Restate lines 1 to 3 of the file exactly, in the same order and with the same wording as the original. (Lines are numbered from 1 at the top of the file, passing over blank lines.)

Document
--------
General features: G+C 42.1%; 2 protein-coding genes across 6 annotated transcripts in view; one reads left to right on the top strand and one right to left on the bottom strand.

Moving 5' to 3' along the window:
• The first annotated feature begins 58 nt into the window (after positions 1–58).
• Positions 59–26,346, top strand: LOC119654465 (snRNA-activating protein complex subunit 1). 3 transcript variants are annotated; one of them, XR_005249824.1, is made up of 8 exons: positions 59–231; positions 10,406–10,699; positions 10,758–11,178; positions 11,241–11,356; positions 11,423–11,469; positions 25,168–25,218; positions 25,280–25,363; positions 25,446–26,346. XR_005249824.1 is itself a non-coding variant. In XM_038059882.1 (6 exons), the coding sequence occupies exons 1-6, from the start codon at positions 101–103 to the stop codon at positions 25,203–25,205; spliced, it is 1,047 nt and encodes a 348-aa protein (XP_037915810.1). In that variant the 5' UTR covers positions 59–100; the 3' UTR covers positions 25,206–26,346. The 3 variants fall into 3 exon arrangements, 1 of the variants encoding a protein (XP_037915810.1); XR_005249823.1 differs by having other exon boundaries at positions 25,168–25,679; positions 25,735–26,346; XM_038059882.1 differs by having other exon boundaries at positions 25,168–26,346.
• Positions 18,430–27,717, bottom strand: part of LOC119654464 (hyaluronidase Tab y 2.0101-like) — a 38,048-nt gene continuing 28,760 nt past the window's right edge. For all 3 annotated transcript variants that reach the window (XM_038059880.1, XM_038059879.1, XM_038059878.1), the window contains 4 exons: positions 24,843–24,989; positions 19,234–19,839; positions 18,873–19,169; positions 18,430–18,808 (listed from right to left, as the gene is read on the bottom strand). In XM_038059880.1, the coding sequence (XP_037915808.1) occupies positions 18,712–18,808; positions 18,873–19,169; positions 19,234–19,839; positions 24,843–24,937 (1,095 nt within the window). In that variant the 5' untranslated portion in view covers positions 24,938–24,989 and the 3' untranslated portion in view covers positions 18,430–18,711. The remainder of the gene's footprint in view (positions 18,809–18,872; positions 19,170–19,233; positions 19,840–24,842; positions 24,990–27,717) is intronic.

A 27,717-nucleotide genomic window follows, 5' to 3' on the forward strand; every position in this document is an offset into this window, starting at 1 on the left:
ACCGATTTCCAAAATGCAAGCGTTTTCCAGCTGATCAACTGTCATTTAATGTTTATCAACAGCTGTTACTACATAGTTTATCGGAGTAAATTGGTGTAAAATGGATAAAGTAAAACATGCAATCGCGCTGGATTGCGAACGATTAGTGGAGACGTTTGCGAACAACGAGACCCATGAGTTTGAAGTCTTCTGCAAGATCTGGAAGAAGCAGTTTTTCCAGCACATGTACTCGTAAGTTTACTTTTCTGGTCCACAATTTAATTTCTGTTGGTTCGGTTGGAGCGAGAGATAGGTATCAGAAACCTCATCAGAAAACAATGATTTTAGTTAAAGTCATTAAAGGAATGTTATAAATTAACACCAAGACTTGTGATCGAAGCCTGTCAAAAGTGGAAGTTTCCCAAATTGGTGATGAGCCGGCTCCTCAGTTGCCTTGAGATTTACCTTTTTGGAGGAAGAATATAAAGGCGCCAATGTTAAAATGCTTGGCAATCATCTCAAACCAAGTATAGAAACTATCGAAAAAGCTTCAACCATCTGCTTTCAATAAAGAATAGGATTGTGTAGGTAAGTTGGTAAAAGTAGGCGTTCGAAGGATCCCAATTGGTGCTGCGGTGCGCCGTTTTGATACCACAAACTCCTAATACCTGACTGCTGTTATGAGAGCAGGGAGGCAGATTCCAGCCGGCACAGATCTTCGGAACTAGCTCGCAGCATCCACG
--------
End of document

General features: G+C 42.1%; 2 protein-coding genes across 6 annotated transcripts in view; one reads left to right on the top strand and one right to left on the bottom strand.

Moving 5' to 3' along the window:
• The first annotated feature begins 58 nt into the window (after positions 1–58).